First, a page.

One month in, I notice a dramatic change in the general cleanliness, smoothness, and illumination on my face. In fact, people were complimenting me, even when I’d only used it for a week. You don’t need more than a squeeze of the bottle per application, so even this tiny bottle goes a long way – and is worth every penny of the INR 475/- I paid.

The Jhelum Loves Rejuvenator (Face Oil)

Out of the products I tried, this one was my absolute favourite! And this is coming from someone squeamish about using face oils. To say that I’m obsessed with it would be an understatement, and I’ve to fight off the temptation to apply this more than twice a day. The oil comes in a cute dropper-style bottle, which ensures you don’t squeeze out more oil than you need. A drop is enough, really. I use it primarily at night, right before bed-time. In the past month though, I’ve been carrying it around in my bag to keep at bay the inevitable dryness London weather induces, with its oscillating nature. Still, stick to night-time application.

It’s a lifesaver. The general sense of wellbeing it imparts, not to mention the radiance again (possibly because of the geranium essential oil) is unbelievable. The odour is pleasant, and it’s not a heavy/greasy/sticky oil at all. The holly BFR is to help revive feelings of self-love, and make the mind and soul more inviting for Divine Love. Mine also has cypress, for its skin tightening properties. This is a great option to try if you’re looking for something effective to replace that super-expensive serum you’re using right now; although I’m sure that has its own benefits, of course. I’m a face oil convert, and at INR 775/-, a very happy customer.

The Jhelum Loves Soothsayer (Face Mist)

Fellow Rosacea victims, and all ye of the generally high-strung disposition – when told to calm down, use this! The lavender essential oil in it makes for an instant hit of soothing freshness. The hornbeam BFR will work for you, if you’re struggling to cope with daily pressures and feel you need a boost of mental, if not physical energy. Spray on, and crack on. This handy travel companion costs INR 475/-.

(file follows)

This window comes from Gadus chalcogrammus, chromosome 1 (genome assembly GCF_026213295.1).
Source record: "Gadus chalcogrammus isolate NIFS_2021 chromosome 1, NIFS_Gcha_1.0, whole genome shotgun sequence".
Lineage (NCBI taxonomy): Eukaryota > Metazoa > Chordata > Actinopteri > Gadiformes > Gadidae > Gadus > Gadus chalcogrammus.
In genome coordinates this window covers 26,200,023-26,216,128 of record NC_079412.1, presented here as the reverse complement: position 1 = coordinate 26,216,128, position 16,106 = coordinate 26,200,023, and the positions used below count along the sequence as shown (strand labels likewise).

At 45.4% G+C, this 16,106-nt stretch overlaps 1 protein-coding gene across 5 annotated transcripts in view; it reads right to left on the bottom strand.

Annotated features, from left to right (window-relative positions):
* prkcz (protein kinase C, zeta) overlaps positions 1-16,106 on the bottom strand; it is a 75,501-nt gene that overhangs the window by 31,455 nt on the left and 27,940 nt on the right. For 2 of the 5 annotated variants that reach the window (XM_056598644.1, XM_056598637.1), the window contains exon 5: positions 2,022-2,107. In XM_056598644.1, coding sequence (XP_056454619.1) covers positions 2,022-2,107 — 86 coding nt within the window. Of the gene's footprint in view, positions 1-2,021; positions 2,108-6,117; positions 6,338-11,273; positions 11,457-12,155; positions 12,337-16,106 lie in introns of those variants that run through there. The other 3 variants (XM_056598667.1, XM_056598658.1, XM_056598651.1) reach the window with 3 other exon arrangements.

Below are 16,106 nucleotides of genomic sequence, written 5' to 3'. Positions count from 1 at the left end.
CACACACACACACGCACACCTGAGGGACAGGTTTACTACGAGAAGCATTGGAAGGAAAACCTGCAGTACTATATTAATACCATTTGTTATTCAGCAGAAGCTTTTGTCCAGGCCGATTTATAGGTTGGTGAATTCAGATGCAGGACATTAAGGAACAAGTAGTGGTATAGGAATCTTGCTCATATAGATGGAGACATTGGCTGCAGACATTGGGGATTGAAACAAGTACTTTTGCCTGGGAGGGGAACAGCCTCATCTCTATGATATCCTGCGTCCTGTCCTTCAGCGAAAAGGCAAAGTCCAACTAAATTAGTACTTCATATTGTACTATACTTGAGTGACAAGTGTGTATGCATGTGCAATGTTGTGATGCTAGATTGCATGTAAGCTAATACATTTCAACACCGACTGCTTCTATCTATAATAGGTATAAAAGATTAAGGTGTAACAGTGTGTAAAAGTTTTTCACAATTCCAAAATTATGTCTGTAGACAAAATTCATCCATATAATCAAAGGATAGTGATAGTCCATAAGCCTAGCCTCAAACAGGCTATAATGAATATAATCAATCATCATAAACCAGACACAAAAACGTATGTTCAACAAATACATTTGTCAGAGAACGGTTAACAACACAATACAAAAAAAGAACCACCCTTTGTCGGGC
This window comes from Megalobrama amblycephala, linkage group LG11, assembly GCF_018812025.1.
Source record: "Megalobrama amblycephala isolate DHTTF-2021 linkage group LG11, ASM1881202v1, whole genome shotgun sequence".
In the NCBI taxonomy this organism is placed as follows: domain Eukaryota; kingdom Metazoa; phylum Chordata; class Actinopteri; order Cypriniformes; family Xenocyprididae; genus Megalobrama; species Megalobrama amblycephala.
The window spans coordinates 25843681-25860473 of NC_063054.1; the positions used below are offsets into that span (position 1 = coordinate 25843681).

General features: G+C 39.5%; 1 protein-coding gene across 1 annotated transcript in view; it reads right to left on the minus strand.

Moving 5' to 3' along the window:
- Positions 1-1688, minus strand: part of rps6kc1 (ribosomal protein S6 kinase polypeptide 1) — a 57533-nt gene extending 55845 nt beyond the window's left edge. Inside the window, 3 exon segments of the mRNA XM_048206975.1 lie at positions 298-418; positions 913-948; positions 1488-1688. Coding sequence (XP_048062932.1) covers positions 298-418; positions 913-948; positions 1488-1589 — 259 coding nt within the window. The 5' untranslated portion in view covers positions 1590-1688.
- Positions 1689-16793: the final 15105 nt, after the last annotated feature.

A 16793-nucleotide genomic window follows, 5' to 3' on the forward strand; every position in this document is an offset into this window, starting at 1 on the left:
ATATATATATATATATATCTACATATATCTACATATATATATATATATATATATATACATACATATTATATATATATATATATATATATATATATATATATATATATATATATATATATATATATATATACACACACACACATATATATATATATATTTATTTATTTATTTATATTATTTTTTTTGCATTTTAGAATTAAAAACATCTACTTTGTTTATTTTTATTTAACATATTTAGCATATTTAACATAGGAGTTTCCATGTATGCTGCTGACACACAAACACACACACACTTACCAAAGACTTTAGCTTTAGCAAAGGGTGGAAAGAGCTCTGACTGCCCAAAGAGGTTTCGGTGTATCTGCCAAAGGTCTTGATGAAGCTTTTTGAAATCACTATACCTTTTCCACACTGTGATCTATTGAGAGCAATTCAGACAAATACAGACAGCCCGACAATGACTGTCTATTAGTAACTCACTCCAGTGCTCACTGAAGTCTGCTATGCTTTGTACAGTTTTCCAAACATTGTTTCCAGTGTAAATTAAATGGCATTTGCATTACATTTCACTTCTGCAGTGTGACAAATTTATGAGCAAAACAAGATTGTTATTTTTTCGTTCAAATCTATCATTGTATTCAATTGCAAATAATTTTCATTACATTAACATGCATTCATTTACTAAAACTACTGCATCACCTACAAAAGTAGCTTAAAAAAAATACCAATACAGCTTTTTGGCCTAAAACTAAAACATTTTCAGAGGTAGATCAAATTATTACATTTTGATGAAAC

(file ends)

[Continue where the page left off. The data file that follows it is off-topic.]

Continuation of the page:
The Jhelum Loves Divinity (Face Cream)

Jhelum’s pamphlet uses words like “creme brûlée,” and “custard” to describe this cream. I agree! It’s light, has a softly decadent fragrance, and is cooling on application. The aloe gel, saffron, rose, and vanilla essential oils work in perfect tandem, resulting in a very obviously clear, glowing, well moisturised, and almost translucent complexion, with daily, diligent use. Like the other products, it comes in a small tub, but at INR 950/- it works faster and better than the bigger, fancier bottles you’re picking up at your local drugstore, for the same price.

In addition to these, and moreso as a conclusion to my personal conversation with Jhelum, I was recommended two more products by her:

  • A specially customised Massage Oil, aimed at dissolving blockages in my Heart and Throat chakra a.
  • A Tonic-Style Remedy, a few drops of which I take in a cool glass of water daily. Besides the crab apple, olive, and holly BFRs, it has cherry plum BFR to help me control emotional outbursts and an occasionally volcanic temper; and white chestnut to calm the precipitating worrying thoughts. There’s also vervain BFR, to prevent self-combustion at the hands  of my own passionate demenaour. Totally relate to this one.

I massage the chakra oil as instructed by Jhelum. I muse definitely be a vervain personality, for this remedy serves as an instant  pick-me-up. Since I take ACV and Ayurvedic concoctions when I wake up, I save this for late morning/early afternoon. I’ve gotten used to a general heaviness on my temples, which I didn’t realise until this remedy took care of it.